Abundant, cheap electricity has been the greatest source of human liberation in the 20th century. Every material social advance in the 20th century depended on the proliferation of inexpensive and reliable electricity. Giving women the freedom to work outside the home depended on the availability of electrical appliances that free up time from domestic chores. Getting children out of menial labour and into schools depended on the same thing, as well as the ability to provide safe indoor lighting for reading. Development and provision of modern health care without electricity is absolutely impossible. The expansion of our food supply, and the promotion of hygiene and nutrition, depended on being able to irrigate fields, cook and refrigerate foods, and have a steady indoor supply of hot water. Many of the world's poor suffer brutal environmental conditions in their own homes because of the necessity of cooking over indoor fires that burn twigs and dung. This causes local deforestation and the proliferation of smoke- and parasite-related lung diseases. Anyone who wants to see local conditions improve in the third world should realize the importance of access to cheap electricity from fossil-fuel based power generating stations. After all, that's how the west developed.--Ross McKitrik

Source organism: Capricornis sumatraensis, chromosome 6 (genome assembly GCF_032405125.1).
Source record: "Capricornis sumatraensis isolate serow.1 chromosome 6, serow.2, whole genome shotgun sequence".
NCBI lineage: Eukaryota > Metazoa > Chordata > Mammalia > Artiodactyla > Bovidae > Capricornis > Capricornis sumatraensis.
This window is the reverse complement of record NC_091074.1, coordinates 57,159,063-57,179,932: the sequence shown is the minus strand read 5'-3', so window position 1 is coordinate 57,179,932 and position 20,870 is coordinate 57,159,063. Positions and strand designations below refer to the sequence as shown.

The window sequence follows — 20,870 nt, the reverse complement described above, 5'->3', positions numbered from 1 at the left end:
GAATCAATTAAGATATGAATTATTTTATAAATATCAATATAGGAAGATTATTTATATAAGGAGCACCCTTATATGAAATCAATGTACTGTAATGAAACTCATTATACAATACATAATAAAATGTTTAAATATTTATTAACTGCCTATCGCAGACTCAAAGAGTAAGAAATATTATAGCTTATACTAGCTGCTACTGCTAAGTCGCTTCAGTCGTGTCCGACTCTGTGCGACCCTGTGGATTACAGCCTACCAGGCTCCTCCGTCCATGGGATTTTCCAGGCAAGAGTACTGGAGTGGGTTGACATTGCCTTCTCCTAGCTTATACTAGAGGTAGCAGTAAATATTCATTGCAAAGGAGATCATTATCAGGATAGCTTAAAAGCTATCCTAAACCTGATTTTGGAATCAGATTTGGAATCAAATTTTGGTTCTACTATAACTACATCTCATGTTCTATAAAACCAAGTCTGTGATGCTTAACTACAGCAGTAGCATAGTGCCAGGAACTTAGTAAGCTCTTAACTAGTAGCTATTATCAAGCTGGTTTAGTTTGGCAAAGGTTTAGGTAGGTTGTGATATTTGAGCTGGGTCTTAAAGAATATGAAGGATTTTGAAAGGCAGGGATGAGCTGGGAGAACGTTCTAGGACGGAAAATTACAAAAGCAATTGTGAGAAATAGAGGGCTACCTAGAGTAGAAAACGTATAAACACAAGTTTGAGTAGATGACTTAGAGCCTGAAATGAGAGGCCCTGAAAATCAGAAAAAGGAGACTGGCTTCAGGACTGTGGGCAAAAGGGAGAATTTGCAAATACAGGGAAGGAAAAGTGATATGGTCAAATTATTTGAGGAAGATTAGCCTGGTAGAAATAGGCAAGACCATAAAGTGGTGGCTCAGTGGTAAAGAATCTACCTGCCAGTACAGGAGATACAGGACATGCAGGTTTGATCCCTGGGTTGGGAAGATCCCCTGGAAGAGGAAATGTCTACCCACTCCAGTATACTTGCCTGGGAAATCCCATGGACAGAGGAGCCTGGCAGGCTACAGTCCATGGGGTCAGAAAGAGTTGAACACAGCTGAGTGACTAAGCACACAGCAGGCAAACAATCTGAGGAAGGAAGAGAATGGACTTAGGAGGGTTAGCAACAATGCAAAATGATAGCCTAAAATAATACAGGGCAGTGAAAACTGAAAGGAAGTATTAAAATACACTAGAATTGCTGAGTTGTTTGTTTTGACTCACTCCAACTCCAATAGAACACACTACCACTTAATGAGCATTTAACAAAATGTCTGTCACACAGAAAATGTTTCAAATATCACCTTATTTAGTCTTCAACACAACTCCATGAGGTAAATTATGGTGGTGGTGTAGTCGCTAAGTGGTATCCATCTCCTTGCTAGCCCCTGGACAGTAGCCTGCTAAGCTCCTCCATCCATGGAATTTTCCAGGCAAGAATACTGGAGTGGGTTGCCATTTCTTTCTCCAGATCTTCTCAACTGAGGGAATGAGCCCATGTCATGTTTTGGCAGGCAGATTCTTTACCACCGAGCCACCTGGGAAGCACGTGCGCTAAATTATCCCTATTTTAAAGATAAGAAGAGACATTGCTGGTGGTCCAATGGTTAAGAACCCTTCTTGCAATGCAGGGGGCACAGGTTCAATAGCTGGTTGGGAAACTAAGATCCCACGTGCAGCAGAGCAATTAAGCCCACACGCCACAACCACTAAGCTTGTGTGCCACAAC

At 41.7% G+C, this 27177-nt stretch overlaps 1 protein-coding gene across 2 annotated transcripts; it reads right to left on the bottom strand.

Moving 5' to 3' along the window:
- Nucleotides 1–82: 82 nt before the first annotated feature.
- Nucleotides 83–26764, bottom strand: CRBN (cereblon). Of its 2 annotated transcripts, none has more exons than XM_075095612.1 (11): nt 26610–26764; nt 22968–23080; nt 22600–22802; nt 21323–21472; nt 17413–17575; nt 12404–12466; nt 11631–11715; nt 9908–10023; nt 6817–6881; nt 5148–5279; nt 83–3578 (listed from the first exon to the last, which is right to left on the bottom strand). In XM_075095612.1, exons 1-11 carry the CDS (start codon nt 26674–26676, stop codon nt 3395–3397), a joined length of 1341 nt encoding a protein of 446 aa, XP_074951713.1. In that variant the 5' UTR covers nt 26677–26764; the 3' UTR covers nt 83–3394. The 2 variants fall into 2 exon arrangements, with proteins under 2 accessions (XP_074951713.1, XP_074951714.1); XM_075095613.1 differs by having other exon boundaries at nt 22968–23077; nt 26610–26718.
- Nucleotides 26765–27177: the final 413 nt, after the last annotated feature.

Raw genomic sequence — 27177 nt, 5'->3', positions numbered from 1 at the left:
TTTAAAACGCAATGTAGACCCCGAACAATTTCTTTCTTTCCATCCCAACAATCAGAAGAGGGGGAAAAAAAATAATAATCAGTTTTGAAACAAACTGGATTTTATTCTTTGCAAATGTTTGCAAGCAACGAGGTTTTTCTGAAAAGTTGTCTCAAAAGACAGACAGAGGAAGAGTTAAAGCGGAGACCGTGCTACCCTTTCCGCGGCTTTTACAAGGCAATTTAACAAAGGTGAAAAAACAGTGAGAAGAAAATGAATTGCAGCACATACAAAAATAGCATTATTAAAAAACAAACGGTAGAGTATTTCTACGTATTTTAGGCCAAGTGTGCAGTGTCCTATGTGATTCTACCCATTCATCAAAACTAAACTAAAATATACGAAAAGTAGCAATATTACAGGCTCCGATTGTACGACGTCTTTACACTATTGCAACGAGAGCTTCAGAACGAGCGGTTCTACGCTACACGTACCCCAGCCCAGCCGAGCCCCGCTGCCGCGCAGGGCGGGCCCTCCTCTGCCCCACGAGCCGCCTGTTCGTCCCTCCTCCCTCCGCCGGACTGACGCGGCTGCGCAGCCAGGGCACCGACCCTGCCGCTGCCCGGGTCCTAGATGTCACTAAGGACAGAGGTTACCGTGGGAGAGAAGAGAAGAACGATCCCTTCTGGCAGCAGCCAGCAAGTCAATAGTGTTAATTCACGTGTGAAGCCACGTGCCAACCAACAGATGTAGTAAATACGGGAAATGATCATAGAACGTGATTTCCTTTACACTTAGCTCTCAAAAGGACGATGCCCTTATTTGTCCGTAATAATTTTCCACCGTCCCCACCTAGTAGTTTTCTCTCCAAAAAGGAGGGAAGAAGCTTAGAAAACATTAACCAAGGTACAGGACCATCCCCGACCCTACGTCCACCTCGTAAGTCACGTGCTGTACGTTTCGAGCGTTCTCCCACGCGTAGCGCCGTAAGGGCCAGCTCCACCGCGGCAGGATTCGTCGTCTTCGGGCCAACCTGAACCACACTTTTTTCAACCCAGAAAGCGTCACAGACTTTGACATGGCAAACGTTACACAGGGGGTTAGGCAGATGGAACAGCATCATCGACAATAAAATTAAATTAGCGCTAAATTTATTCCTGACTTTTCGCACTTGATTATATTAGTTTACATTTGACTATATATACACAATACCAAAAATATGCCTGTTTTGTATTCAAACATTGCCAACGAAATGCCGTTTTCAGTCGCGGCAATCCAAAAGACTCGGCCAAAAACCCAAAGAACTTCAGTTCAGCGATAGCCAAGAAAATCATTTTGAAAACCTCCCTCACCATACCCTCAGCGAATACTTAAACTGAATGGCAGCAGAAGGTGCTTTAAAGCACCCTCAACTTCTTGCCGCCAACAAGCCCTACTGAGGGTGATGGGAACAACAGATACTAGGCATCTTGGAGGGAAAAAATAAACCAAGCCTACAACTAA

About 22% of finance workers were laid off or quit their jobs last year, according to data from the federal Bureau of Labor Statistics.--Kyle Stock

... maybe capitalism arrived [on Mars] ... and finished off the planet.--Hugo Chavez

... despite its near certain invalidity as a literal description of public debt in the economy, Ricardian equivalence holds as a close approximation.--John Seater

... when controlling the effects of wealth and educational variation among states, infectious disease stress was the best predictor of average state IQ.--Intelligence

Line up seven women, and at least one likely has a covert pair of shoes she bought but didn’t tell her significant other about because they cost so much. But oh, shoe shopping certainly makes many women happier. The average American woman owns at least 17 pairs of shoes, though many women have three times that many.--McClatchy Tribune

Even in describing my narcissism I proved my narcissism. It’s a problem. I’m working on it.--Jon Acuff